Beauty vs. Perception: Corporate Trojan Horse

Okay so yes, lets get this taken care of from the beginning.  The Dove products campaign for “real beauty” is a farce in some ways, and I realize that. [e.g. Why People Hate Dove’s Real Beauty Campaign]  It’s a huge corporation, that makes money selling beauty products trying to campaign for the freedom to rock your stretch marks and thunder thighs.   No their campaign is not perfect (see link above — and I do agree that they were WAY low on diversity and the overall criticism that the point of the forensic drawing exercise was to describe traditional beauty), but they are the ONLY ones out there showing the world that most real women are not uniformly shaped — they have blemishes, cellulite, and stretch marks — but they still are real women to be appreciated and admired for who they are not what size they are.

Now that we all are satisfied, let’s talk about their latest endeavor.   Dove Canada chose to try and tackle the issue of media manipulation head on.  Check on this video:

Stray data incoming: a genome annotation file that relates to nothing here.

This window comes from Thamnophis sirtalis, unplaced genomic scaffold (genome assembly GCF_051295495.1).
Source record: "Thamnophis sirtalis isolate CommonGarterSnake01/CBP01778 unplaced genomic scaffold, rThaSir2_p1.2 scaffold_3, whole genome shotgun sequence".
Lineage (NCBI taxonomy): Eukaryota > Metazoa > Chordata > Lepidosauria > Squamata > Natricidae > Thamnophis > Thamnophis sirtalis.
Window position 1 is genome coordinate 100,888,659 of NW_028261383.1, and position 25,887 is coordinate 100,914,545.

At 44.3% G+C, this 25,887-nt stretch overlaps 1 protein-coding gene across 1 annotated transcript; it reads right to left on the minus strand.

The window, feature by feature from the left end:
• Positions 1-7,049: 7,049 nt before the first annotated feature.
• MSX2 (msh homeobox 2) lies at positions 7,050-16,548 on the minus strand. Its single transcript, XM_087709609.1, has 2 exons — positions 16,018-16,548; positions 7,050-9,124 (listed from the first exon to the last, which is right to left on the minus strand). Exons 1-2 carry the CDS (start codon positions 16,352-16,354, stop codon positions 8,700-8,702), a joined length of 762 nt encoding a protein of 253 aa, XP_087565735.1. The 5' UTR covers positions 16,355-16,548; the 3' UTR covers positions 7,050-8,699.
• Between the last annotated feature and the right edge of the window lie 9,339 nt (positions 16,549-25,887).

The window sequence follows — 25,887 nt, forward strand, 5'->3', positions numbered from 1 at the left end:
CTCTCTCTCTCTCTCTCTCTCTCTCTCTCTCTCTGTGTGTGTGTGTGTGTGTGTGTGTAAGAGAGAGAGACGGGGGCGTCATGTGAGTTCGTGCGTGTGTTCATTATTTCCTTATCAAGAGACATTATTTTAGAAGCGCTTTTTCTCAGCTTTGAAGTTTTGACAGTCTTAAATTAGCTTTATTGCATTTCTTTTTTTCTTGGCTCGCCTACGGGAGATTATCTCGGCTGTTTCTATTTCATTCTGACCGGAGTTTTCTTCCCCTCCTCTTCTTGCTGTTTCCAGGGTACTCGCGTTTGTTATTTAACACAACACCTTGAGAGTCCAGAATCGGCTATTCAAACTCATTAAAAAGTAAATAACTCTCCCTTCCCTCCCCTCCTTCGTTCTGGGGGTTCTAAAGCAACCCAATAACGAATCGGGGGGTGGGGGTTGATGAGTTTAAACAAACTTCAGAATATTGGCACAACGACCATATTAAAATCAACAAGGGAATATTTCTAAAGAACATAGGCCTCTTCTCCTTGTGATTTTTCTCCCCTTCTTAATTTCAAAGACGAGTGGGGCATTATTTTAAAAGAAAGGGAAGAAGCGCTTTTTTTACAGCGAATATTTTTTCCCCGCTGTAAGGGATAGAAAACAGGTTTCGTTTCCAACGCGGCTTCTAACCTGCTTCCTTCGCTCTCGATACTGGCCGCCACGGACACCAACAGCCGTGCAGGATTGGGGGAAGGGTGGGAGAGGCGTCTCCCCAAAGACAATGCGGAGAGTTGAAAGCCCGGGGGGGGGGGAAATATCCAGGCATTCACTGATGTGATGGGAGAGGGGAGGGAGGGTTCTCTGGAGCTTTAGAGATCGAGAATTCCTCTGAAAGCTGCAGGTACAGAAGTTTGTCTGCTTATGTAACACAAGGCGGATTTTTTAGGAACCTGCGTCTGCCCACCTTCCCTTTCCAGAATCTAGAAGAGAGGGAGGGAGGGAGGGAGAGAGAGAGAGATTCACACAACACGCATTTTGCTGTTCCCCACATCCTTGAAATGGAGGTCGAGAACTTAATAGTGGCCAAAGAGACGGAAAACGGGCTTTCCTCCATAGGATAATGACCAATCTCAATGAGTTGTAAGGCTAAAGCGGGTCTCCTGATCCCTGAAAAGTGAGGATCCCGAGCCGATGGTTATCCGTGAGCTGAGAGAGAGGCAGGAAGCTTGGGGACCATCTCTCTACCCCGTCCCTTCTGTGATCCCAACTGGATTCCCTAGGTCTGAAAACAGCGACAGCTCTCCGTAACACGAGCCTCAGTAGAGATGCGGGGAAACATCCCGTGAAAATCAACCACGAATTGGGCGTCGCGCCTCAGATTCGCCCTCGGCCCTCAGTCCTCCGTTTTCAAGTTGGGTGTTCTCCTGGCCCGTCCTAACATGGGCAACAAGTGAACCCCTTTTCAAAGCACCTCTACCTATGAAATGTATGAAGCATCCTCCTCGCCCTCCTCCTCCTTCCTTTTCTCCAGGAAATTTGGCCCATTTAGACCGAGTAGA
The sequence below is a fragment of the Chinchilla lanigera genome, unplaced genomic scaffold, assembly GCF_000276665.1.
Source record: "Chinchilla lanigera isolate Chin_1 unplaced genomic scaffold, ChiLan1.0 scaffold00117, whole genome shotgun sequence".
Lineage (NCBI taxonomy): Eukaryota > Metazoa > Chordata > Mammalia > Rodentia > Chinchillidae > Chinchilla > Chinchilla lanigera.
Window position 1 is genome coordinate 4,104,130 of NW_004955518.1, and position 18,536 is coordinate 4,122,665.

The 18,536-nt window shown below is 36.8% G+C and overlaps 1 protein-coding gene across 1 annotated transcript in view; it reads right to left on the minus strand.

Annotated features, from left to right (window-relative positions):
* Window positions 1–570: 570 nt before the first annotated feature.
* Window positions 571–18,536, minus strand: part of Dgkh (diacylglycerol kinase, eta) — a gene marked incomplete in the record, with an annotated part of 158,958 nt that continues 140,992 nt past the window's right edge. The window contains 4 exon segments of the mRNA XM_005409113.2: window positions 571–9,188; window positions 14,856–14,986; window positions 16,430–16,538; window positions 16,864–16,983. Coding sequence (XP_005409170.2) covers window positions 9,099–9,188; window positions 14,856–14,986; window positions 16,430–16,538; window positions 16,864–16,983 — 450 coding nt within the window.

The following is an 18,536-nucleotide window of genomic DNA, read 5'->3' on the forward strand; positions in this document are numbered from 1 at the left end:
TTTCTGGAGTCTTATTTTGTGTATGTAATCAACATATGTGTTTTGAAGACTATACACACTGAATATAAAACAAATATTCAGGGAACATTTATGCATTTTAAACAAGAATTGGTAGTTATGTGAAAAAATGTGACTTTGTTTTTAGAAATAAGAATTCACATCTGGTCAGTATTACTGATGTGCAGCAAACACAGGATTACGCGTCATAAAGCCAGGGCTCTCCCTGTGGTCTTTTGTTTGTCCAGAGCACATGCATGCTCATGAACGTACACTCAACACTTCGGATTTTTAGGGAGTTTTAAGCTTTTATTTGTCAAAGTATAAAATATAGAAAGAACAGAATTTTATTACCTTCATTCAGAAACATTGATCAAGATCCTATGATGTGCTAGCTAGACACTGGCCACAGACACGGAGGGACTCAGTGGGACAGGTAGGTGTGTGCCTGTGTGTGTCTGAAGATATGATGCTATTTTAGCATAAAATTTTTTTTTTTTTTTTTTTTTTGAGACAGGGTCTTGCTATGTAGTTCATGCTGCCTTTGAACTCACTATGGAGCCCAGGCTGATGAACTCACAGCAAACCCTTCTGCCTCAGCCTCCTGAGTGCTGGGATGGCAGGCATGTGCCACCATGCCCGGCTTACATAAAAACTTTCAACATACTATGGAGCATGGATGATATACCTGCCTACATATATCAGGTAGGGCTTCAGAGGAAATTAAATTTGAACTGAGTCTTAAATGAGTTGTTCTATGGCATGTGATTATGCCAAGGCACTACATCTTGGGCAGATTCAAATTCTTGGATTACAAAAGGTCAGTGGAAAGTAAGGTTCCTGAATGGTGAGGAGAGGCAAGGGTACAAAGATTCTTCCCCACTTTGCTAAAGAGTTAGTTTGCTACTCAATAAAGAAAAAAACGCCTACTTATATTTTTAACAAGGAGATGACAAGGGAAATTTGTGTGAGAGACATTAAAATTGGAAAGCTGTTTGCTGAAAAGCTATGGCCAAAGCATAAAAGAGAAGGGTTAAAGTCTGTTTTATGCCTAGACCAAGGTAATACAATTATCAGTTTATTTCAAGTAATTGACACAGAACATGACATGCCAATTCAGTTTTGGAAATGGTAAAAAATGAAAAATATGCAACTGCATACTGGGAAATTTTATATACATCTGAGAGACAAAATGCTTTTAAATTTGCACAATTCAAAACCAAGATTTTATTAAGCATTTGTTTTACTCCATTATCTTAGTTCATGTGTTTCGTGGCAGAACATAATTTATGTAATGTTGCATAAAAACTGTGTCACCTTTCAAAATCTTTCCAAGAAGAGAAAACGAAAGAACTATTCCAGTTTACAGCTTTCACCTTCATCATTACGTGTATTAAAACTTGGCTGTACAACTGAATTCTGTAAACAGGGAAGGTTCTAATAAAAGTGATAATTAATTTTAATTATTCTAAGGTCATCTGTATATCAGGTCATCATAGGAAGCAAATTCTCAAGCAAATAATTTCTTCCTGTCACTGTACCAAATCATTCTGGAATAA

So I say bravo to Dove Canada for employing a (easily reversible and harmless) trojan horse defense on those who manipulate photos to make them look more “beautiful.”   Will this change the keystrokes and photoshop clicks of most graphic designers/retouchers — nope.  They are getting paid to make that ever so slightly curvy woman look more waif-like.   Until there is  a full flip of the mentality that advertisers have about beauty, this will not change.  However, perhaps the more local artist might at least take a pause for the cause when his/her work was reverted back.  Maybe that second of seeing the photo reversed may make them really see all the damage that they are doing by enforcing asinine standards of beauty.  Maybe that BAM! reversion might make them take that shaky inhalation in that we all do when our work gets f-ed up by technological gremlins and see how the woman was beautiful BEFORE all the trimming, thinning, erasing, and eradicating that Photoshop did.

I still chock this, and Dove’s whole campaign, up as a win for the normal girl — tiger stripes and all.

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